Sleek Styling And Ride Modes For Sportier Performance

Indian Motorcycle updated its base-model Chieftain ahead of MY2019 along with the rest of its bagger family in order to present a sleeker, more-modern face to the world. Attention was paid to the aesthetics to include changes to the body panels, front and rear, as well as the saddle. New technology also sees the light of day with entertainment power and comfort features that are meant to help America’s oldest motorcycle brand compete with the second-oldest domestic marque. Some of that gadgetry is geared to make the powerful 111 cubic-inch even more user-friendly and attractive in this great arms-race with its traditional foe Harley-Davidson. Today I’m going to take a look at the new Chieftain and see how it stacks up against one of H-D’s baggers.

Continue reading for my review of the Indian Motorcycle Chieftain.

2019 Indian Motorcycle Chieftain Design

2019 Indian Chieftain
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No matter which way you look at the 2019 Chieftain, you're bound to see something that sets it apart from the previous iteration.

Although the individual style changes are rather subtle, collectively they change the look quite a bit. It all starts out with the revised barn-door fairing up front. The fairing still carries the same hemispherical overall shape, but the factory pared away the pimp lights and their housing bumps from the fairing to make for a more dramatic lower line where it swoops up to meet the handguard area, not entirely unlike Harley’s Batwing fairing. Not only does it look cool, but it pushes less air for better penetration and, potentially, better gas mileage.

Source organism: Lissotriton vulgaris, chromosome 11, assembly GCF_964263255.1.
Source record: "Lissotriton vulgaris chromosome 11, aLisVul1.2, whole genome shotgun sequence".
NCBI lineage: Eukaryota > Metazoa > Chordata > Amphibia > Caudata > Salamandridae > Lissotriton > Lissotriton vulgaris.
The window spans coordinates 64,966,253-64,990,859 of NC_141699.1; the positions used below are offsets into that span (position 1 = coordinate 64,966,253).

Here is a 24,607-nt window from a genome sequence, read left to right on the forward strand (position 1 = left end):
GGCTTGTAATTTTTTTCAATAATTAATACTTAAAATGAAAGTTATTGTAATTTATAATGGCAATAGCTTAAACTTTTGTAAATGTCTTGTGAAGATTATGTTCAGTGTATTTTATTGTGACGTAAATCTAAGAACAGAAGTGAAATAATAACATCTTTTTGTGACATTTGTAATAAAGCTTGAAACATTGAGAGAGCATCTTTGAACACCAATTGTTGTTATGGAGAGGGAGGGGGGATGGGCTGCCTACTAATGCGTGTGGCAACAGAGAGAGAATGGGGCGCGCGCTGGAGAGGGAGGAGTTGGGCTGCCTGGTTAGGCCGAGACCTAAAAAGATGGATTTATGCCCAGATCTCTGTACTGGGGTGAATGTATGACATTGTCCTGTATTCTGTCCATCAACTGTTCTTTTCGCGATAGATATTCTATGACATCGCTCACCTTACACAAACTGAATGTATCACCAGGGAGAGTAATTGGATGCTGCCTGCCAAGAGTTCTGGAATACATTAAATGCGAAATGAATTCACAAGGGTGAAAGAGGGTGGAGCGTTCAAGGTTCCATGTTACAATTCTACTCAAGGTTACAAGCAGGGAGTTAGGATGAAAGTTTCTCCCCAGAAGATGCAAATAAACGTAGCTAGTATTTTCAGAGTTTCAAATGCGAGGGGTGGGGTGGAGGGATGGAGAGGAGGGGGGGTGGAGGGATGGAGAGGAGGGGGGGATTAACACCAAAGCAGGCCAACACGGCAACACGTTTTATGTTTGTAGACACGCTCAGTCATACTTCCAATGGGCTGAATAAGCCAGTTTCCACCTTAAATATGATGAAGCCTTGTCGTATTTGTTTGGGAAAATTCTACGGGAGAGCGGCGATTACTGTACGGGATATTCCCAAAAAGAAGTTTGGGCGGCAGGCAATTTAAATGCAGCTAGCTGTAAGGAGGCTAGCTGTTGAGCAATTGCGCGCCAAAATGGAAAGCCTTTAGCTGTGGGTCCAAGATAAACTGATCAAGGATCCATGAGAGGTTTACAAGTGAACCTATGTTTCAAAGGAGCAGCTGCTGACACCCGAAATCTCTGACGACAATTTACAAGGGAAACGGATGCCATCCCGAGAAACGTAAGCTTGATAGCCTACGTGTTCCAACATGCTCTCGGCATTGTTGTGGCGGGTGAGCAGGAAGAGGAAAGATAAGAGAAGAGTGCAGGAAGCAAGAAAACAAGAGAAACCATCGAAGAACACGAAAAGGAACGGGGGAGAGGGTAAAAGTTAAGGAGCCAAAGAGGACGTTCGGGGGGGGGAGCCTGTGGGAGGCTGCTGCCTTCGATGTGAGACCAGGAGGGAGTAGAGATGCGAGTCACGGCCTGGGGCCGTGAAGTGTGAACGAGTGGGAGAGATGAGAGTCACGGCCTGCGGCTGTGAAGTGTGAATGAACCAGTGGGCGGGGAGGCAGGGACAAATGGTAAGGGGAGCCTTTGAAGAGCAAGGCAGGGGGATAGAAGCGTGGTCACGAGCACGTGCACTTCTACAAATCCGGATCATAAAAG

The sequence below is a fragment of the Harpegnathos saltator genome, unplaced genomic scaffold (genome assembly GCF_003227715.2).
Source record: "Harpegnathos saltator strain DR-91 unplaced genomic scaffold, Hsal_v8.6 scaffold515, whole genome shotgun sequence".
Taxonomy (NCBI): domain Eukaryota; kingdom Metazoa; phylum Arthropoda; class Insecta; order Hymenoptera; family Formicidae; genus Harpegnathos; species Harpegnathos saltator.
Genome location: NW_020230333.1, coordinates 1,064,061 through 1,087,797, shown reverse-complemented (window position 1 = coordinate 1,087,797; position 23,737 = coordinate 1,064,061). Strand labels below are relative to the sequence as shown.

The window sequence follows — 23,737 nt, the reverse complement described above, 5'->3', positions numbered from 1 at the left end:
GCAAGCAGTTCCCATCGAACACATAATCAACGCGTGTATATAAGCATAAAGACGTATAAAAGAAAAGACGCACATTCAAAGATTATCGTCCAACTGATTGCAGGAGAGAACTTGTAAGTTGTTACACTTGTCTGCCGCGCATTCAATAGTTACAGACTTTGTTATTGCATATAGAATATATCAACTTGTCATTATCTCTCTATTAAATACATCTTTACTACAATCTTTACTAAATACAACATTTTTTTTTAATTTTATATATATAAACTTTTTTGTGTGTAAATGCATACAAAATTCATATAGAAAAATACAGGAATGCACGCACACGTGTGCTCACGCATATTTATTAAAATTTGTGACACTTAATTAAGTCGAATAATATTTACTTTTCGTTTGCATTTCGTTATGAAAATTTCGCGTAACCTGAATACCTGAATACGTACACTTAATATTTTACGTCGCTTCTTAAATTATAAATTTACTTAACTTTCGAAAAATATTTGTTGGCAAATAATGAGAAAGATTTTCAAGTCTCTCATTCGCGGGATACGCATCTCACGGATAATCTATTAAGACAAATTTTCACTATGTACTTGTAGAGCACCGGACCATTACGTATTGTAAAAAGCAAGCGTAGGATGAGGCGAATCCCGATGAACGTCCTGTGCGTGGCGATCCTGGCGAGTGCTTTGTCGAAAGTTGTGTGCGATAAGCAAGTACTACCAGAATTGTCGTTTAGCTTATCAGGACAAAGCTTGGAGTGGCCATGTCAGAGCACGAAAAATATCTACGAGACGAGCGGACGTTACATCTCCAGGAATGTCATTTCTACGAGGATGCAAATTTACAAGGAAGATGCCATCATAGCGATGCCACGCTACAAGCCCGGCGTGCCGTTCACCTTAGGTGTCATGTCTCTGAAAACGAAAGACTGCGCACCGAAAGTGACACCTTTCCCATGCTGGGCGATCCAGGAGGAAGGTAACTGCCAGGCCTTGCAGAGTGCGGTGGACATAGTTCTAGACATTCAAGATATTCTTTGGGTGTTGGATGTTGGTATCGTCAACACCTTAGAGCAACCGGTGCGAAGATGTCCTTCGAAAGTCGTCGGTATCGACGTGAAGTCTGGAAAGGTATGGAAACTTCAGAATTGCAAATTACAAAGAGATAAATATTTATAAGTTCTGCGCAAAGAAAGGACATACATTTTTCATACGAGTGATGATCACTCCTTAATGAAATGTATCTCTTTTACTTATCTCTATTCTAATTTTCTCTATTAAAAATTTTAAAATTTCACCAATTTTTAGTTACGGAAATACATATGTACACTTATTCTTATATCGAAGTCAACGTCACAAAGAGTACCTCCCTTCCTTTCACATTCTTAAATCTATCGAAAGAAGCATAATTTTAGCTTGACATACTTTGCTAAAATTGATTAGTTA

Atop the cyclops headlight there’s a heavy brow that leads right up to the fairing vent and the chopped-down windshield. A color-matched fender leads the way with the classic Indian-head ornament and a flare at the trailing edge but little else in the way of classic references since the sides are cut down to be the opposite of the old-school skirted fenders. Out back, the saddlebags followed suit with a new shape that drops the dome-shaped lid in favor of a flatter one, and the bags themselves benefit from a hardening of the chines that replace the soft corners with more abrupt ones.

The changes at both ends combine to suggest a modern approach to the design, rather than blind devotion to history, and lend the Chieftain a more performance-oriented look meant to draw in some new riders at the same time it culls some from H-D’s support base. That is a necessary step, since any net-new riders looking to get on two wheels nowadays are more performance- and tech-oriented by nature, and the rest of the motorcycle world is already several steps ahead of the U.S. builders.